Tuesday, May 8, 2018

Yes, the official time of death is Dec 31, 2019,
but it's on minimal life support until then,
and the vulture side of the family is eager to pull the plug early.

Thursday, March 15, 2018

Counsel for a new Committee Chair

My ward just "hired" a new Committee Chair, whom my son called to set up a Board of Review. Not knowing what he already may know, I offered the following:

I don't know how much you've read up on the BOR process, but here are some things I have learned over the years.

  1. I can't sit on [son]'s Board (parents don't sit on their own sons' boards)
  2. Scoutmasters also don't sit on Boards.  They can observe, but they're not part of the Board.  In fact, they're not even Committee members. However, as advisors to the Committee, they represent the troop's plans and needs to the committee. It's the committee's job to take care of all the administrivia so the SM can focus on working with Scouts and not the logistical stuff, et.al.
  3. A Board consists of at least three Committee members. To my knowledge, in our ward, that's you & Sister GGGG (I have been considered as a committee member, but I'm not registered as such) and you could include the Chartered Org. Rep., either Br. VVVV or Br. PPPP.
  4. It's not a test of the Scout's skills and knowledge, but an evaluation of how well the program is serving the Scouts, how well it's being implemented and delivered to them.
  5. It's really about the Scout. He only has to "complete" a board, not pass it.  (see #4).  Flexibility is an important piece of it, and a Scout is never punished for adults' actions.  As you get more familiar with the process, you'll probably come to see how this process has, in many cases, been corrupted into a kind of Spanish Inquisition (nobody expects the Spanish Inquisition), and pitfalls to avoid.

Take a look the district newsletter for more ideas.  The one from last December has some good advice (page 7)

It seems like a lot to take in, but one thing I appreciate about Scouting is just how much there is in the way of guidance, unlike most other callings.  Download the Guide to Advancement, and get familiar with its contents (Section 8 deals with the BOR, PDF version here).  This will give you the definitive background, process and ground rules.  There are also many great blogs that will help you get up to speed.  One of the best is "Ask Andy." Just use the search box to find what he has to say about BORs.  I also did a term search on my own blog and came up with this.  One of the best things you can do to get the information you need will be to attend 'spring basic training'.  This will be held on April 12, 6:30-9:00 at the WX North Stake building, 1509 W 1500 S. [Great Salt Lake Council, District 3]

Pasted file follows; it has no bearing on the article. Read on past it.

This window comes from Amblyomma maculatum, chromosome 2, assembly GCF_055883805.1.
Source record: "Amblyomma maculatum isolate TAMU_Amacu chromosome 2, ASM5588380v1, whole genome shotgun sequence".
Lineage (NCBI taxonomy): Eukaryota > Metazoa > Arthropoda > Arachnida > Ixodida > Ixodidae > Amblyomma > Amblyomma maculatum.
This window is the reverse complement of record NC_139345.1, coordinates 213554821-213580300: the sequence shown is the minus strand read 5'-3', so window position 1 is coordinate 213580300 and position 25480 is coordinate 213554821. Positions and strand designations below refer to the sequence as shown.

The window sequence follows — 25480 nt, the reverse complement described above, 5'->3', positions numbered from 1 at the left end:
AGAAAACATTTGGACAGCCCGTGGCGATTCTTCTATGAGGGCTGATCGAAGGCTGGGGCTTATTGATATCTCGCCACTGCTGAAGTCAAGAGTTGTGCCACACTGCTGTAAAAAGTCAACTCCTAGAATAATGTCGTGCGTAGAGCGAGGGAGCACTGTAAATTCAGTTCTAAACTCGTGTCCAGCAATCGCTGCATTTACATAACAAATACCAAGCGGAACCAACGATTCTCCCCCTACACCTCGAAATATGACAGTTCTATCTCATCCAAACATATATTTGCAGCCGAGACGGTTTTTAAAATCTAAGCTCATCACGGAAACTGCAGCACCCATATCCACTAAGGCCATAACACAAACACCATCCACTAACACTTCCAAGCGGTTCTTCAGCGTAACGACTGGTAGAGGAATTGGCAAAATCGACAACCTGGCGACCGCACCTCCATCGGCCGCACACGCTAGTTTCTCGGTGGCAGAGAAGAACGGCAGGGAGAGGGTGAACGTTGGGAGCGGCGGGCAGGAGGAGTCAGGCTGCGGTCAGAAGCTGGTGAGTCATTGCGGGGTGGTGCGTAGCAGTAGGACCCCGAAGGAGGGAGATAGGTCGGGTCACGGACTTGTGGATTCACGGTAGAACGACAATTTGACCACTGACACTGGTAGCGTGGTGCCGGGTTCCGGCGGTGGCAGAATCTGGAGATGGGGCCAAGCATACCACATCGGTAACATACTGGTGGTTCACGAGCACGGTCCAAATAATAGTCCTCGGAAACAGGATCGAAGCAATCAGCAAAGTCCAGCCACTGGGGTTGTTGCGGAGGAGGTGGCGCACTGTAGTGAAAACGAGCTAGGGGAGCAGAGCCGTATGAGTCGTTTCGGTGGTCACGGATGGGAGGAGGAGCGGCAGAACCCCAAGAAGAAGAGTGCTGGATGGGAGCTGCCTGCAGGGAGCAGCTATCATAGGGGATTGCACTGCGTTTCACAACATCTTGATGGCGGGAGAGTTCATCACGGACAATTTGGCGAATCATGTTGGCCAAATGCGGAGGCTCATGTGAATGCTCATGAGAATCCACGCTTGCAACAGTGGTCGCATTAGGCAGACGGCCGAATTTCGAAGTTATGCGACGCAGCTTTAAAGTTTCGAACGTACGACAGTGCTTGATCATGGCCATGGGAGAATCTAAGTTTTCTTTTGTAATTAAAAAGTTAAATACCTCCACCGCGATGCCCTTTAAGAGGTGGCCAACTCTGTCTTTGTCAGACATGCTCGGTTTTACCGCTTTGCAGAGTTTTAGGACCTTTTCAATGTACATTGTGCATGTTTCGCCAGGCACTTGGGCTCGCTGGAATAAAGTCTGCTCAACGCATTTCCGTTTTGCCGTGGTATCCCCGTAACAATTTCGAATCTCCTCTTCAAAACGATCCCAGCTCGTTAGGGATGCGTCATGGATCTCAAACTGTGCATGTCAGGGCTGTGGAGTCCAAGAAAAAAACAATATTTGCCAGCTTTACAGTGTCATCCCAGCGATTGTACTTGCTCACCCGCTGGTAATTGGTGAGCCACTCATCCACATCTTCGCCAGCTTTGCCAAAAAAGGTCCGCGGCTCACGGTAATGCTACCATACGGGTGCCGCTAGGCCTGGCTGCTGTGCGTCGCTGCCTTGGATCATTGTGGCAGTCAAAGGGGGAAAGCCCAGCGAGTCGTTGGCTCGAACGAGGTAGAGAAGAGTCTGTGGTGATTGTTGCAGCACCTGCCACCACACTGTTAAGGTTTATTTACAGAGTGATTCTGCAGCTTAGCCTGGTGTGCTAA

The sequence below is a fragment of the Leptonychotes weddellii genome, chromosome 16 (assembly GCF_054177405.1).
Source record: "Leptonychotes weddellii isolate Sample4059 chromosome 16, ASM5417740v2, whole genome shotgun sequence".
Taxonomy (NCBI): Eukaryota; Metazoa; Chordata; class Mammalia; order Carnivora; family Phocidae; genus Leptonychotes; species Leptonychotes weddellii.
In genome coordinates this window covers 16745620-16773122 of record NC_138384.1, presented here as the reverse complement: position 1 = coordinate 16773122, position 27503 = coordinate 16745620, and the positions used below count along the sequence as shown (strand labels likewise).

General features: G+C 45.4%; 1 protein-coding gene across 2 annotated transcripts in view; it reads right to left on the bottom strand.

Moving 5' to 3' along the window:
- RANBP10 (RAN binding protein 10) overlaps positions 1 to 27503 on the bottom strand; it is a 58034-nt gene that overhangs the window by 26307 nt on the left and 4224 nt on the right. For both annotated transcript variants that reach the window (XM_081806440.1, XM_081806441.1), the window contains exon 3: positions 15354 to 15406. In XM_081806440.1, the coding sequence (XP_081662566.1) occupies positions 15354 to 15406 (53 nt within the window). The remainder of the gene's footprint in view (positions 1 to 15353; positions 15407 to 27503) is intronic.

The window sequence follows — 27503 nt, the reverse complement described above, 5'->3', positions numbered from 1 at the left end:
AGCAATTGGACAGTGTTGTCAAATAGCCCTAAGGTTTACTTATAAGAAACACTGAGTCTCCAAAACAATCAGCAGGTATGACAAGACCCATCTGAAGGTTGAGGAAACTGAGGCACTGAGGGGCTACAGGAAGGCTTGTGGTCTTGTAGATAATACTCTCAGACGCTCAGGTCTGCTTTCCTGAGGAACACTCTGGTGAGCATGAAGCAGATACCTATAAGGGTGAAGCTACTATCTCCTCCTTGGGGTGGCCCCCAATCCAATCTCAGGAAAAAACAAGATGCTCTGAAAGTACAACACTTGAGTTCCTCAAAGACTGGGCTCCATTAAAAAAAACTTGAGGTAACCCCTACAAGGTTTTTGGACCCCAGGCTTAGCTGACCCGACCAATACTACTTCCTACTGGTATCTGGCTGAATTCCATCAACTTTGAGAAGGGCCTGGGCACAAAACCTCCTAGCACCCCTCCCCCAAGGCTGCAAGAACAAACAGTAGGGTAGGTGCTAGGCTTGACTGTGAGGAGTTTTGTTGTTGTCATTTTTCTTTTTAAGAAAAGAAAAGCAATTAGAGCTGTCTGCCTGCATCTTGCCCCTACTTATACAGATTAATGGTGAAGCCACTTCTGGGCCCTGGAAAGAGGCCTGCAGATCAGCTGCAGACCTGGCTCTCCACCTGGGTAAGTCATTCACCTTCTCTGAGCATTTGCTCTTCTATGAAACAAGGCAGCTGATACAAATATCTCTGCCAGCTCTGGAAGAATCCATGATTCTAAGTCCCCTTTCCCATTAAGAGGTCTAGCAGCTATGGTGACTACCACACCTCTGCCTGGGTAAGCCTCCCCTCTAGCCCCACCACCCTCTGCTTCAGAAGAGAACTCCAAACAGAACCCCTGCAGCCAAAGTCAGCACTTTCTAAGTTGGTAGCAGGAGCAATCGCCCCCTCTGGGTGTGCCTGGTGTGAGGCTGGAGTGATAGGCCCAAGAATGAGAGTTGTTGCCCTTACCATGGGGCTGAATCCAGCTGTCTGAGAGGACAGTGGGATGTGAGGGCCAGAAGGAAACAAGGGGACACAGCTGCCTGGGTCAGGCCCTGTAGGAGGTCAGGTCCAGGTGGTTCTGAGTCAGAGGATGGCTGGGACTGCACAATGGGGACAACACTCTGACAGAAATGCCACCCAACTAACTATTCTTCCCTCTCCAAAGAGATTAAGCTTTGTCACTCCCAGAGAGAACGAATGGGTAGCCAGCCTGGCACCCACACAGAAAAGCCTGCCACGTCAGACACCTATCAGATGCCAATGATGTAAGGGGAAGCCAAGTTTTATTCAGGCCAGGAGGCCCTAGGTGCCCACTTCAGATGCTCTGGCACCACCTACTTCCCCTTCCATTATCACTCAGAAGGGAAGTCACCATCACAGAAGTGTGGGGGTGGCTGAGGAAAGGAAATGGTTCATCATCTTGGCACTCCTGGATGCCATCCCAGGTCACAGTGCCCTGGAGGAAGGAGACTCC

Memorize the Mission and Vision of Scouting.  The Board of Review is really an evaluation of how well those are being delivered to the Scouts.  Try to structure your Boards to see how well the Aims and Methods are being used.

Prepared. | For Life.™

Sunday, November 26, 2017

Eagle Rank Guidance for Leaders of Older LDS Scouts

With the transition away from Varsity Scouts and Venturing at the start of 2018, it's worth noting that in that announcement, there was also an instruction that, "Young men over the age of 14 who desire to continue to work toward the rank of Eagle Scout or Queen Scout should be encouraged and supported in their efforts..." Below are my thoughts on how Young Men Advisers of Teacher/Priest-age Scouts can offer that encouragement and support, taking the Eagle Scout rank requirements as a baseline, and leveraging the PPI to help in that endeavor. It assumes that the young man in question completed Life Scout when he was a Deacon.  If he hasn't, the requirements are roughly similar, and so the same concepts apply.

Thursday, November 2, 2017

So, I'm sitting on the bus going home from work last night, when my text message notification dings.

Dutifully, I read the Patrol-meeting related message, but it wasn't from the Scoutmaster.  It was a mass-text from a mom, intended for the Scoutmaster but asking anyone and everyone: Do the Scouts need their Scout Books at Scout Meeting tonight? To which the only reasonable answer is "Be Prepared." But I stayed my thumbs, as that isn't a good enough answer for attack helicopter moms. Nor is suggesting that the Scout be responsible for his own Scouting.

It then took a turn for the worse when she asked about which merit badges were on the schedule for the next several months, "so he doesn't do double work," and stated that the JR High PE coach conveniently "passes" all the boys on the Personal Fitness MB. Since my older son had taken his class (PE, not MB), I knew it for what it was, and replied, "Oh yes, the famed Mass-Pass Method of Scouting." (similar to the "ninth method of Scouting.")



Prepared. | For Life.™

Thursday, October 12, 2017

Family Scouting

By now, a little less than 24 hours after the announcement, everyone has heard that BSA is expanding to include girls in Cub Scouts and in a Boy Scout-equivalent program. Called Family Scouting, I think this is a good move, both for youth and for the sustainability of BSA - if it is to survive, it has to adapt to the world we actually live in, and not the one we pine for. That said, I think one of the best reasons for the expansion is that the world needs more of this:



Prepared. | For Life.™